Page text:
One of My Teachers

Five years ago, when I was first trying to figure out the best ways to help families in places like Kenya give their children medicines every single day, I interviewed Mary. For months, I interviewed mothers and fathers and grandmothers and aunties about what it meant to care for a child with HIV and to try to give them all of these medicines. As I prepare to present the results of five years of work at the International AIDS Society meetings in Malaysia next week, I am thinking about what I learned from Mary.


Mary, the mother of three children, is infected with HIV herself. When she comes to the HIV clinic every month, she walks for almost two hours, a journey made much more slow by walking with a seven-year-old over this rough distance. Mary cannot afford even the 10 cents for the public bus. I still remember my first trip to her house.

To get to there, we drove along rutted dirt paths, weaving around holes and the deeper trenches and swamps of mud. The thing I remember about her house was that I did not realize it was a house. She lives in a small structure made of that same mud and topped with a tin roof.  The whole thing measured about 6 feet by 10 feet.  From the outside, you might think (like I did) that it was a shelter for a cow or a goat; you would not guess that a seven-year-old, a nine-year-old, a mentally challenged thirteen-year-old and their mother all lived inside. I could not figure out where they all slept, even lying on the floor side-by-side on a sleeping mat.

Mary has a sweet, ready smile. As she welcomed us in, she insisted on pouring me tea. (Such selfless hospitality for a guest, always. I eat and drink whatever I am given in these homes, no matter how likely to make me sick. Sausage of questionable origin and age? Sure. Thank you very much.)

Mary's husband died from HIV several years ago.  When Mary and her youngest had wasted down to skin and bones ("I looked like I was already dead," she said in Swahili), they tried the herbs from the local healer.  Finally, when they both had a cough that would not go away, they went to the hospital where both Mary and her seven-year-old were diagnosed with HIV.  They were enrolled in our AMPATH HIV clinics and started on antiretroviral therapy, the medicine for HIV.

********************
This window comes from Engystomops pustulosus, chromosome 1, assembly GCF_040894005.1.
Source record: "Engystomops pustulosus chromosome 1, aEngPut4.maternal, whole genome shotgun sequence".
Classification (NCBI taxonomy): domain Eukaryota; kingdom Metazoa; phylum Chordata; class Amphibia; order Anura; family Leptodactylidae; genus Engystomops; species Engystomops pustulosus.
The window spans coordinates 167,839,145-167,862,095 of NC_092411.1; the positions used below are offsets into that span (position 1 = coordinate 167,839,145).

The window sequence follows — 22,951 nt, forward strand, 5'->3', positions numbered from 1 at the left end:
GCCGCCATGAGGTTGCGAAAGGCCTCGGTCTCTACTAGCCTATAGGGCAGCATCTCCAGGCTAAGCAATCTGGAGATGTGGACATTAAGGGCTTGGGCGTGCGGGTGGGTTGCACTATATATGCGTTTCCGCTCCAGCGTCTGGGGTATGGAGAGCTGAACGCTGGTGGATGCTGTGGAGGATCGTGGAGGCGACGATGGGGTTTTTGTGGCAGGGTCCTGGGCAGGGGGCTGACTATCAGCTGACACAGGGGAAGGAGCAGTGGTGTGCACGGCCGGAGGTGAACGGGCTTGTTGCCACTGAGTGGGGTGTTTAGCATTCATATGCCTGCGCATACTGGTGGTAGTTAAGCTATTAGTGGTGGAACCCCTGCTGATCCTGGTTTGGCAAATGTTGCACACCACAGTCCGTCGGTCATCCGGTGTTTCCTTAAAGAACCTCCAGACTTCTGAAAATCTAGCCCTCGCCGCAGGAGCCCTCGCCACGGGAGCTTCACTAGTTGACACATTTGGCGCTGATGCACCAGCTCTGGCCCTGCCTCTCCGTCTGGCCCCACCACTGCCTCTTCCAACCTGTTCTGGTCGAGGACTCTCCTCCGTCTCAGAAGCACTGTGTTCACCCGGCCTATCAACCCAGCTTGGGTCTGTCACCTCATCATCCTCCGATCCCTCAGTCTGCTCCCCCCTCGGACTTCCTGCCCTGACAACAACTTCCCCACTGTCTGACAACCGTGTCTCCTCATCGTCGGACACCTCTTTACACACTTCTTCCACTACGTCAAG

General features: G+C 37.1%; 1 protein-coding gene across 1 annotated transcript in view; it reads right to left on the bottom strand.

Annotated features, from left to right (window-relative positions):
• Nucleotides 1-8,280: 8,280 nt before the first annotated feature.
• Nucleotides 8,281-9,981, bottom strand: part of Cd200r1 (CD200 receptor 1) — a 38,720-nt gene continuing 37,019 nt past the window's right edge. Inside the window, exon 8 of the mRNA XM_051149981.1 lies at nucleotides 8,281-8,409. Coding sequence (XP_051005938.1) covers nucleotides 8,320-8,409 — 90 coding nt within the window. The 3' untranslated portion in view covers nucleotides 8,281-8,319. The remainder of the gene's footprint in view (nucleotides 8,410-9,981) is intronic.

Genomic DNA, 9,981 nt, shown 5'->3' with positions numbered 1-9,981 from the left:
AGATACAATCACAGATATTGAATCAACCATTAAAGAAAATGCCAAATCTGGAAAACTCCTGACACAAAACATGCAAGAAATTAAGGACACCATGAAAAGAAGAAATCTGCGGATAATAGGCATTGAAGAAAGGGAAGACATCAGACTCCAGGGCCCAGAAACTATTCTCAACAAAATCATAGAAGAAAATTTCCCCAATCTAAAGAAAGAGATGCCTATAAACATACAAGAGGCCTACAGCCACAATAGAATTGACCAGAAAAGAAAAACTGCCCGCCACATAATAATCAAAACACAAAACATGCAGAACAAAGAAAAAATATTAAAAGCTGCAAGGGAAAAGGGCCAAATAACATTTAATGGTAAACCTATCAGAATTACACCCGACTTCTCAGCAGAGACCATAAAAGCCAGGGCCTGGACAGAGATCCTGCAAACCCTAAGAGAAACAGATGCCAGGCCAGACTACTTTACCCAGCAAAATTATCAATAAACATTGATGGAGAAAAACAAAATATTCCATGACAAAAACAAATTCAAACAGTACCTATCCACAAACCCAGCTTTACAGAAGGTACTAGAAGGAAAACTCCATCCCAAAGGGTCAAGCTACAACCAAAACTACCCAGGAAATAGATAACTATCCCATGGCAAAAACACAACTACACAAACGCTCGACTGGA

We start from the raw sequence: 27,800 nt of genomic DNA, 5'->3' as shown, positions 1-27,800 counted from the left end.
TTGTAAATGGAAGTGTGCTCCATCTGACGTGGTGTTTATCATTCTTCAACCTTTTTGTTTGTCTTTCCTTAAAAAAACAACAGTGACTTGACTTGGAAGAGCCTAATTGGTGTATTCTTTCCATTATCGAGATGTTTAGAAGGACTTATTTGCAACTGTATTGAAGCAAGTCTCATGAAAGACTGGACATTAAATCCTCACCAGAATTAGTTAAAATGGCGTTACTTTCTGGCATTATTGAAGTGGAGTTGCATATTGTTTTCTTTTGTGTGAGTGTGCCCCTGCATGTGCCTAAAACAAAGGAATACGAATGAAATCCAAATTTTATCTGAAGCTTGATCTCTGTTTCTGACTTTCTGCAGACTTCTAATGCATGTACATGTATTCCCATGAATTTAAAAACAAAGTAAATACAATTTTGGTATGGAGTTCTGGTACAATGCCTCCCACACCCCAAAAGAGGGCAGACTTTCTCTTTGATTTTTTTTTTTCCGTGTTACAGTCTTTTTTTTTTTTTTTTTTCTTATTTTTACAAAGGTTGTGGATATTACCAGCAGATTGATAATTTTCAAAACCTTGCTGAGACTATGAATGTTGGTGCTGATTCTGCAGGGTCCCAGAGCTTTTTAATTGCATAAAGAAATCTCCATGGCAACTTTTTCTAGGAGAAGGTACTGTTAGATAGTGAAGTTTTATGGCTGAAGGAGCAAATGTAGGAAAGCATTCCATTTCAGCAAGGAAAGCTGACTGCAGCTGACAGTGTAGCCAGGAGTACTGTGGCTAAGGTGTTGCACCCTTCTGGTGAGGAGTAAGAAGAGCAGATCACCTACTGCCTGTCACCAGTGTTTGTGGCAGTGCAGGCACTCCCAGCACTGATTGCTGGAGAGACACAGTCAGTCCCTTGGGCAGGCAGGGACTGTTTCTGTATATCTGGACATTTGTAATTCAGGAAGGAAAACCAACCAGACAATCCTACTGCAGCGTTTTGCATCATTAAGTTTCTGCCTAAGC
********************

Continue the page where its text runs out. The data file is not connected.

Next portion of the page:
"I am alive again," she said. "I am alive because of these medicines."

The mud house and the bit of land are not hers.  After she was diagnosed with HIV, Mary was forced to leave her village and her extended family. She was shunned for "bringing this disease to the family." She stays on this property at the mercy of her son's teacher, who wanted someone to live there to make sure that the "neighborhood drunkards" did not get into the maize crop.

Mary taught me things that I have now heard over and over again. Mary talked about how she feels that she has to hide the medicines, the diagnosis, their trips to clinic -- how she has to hide everything. She is ashamed and feels guilty, and her pastor tells her that this is exactly how she should feel. All of this makes it hard to take the medicines. She talked about the challenges with giving her child the HIV medicines when Mary arrives home after her daughter has fallen asleep. Mary says that when there is no food to eat, the medicines make her daughter feel nauseous and so sometimes she does not give her the medicines when there is no food.

Mary taught me some of the questions that we ask all families now: Who knows that your child takes these medicines? Do you have anyone to help you? Is food a problem for you? Mary taught me some of the questions that we will be recommending next week for clinics across the world that care for HIV-infected children. Mary's daughter is 12 now, and last month I had to tell her that she had HIV. She was refusing to take her medicines because she did not know why she was taking them. Our next challenge, the next thing that Mary and her daughter are teaching me has to do with how to best walk families through that big challenge too. That's the next thing we want to start sharing around the world.

Posted at 15:46


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